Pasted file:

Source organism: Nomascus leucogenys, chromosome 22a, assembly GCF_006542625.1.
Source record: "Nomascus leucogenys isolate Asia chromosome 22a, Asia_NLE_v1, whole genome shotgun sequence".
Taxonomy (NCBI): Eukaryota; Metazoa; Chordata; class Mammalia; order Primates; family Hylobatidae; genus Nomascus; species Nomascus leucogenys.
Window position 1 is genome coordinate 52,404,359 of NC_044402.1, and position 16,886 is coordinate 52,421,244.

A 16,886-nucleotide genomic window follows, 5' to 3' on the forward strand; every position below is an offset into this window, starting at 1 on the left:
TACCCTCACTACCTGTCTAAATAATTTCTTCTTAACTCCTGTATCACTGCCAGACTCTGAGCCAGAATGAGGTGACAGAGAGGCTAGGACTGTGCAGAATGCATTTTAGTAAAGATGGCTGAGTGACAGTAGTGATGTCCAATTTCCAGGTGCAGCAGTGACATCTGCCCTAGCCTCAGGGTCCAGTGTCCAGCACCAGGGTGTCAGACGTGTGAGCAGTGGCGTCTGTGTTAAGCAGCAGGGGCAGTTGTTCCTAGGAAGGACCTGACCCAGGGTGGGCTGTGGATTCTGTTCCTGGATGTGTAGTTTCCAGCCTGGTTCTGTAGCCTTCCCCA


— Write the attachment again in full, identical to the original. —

Source organism: Nomascus leucogenys, chromosome 22a, assembly GCF_006542625.1.
Source record: "Nomascus leucogenys isolate Asia chromosome 22a, Asia_NLE_v1, whole genome shotgun sequence".
Taxonomy (NCBI): Eukaryota; Metazoa; Chordata; class Mammalia; order Primates; family Hylobatidae; genus Nomascus; species Nomascus leucogenys.
Window position 1 is genome coordinate 52,404,359 of NC_044402.1, and position 16,886 is coordinate 52,421,244.

A 16,886-nucleotide genomic window follows, 5' to 3' on the forward strand; every position below is an offset into this window, starting at 1 on the left:
TACCCTCACTACCTGTCTAAATAATTTCTTCTTAACTCCTGTATCACTGCCAGACTCTGAGCCAGAATGAGGTGACAGAGAGGCTAGGACTGTGCAGAATGCATTTTAGTAAAGATGGCTGAGTGACAGTAGTGATGTCCAATTTCCAGGTGCAGCAGTGACATCTGCCCTAGCCTCAGGGTCCAGTGTCCAGCACCAGGGTGTCAGACGTGTGAGCAGTGGCGTCTGTGTTAAGCAGCAGGGGCAGTTGTTCCTAGGAAGGACCTGACCCAGGGTGGGCTGTGGATTCTGTTCCTGGATGTGTAGTTTCCAGCCTGGTTCTGTAGCCTTCCCCA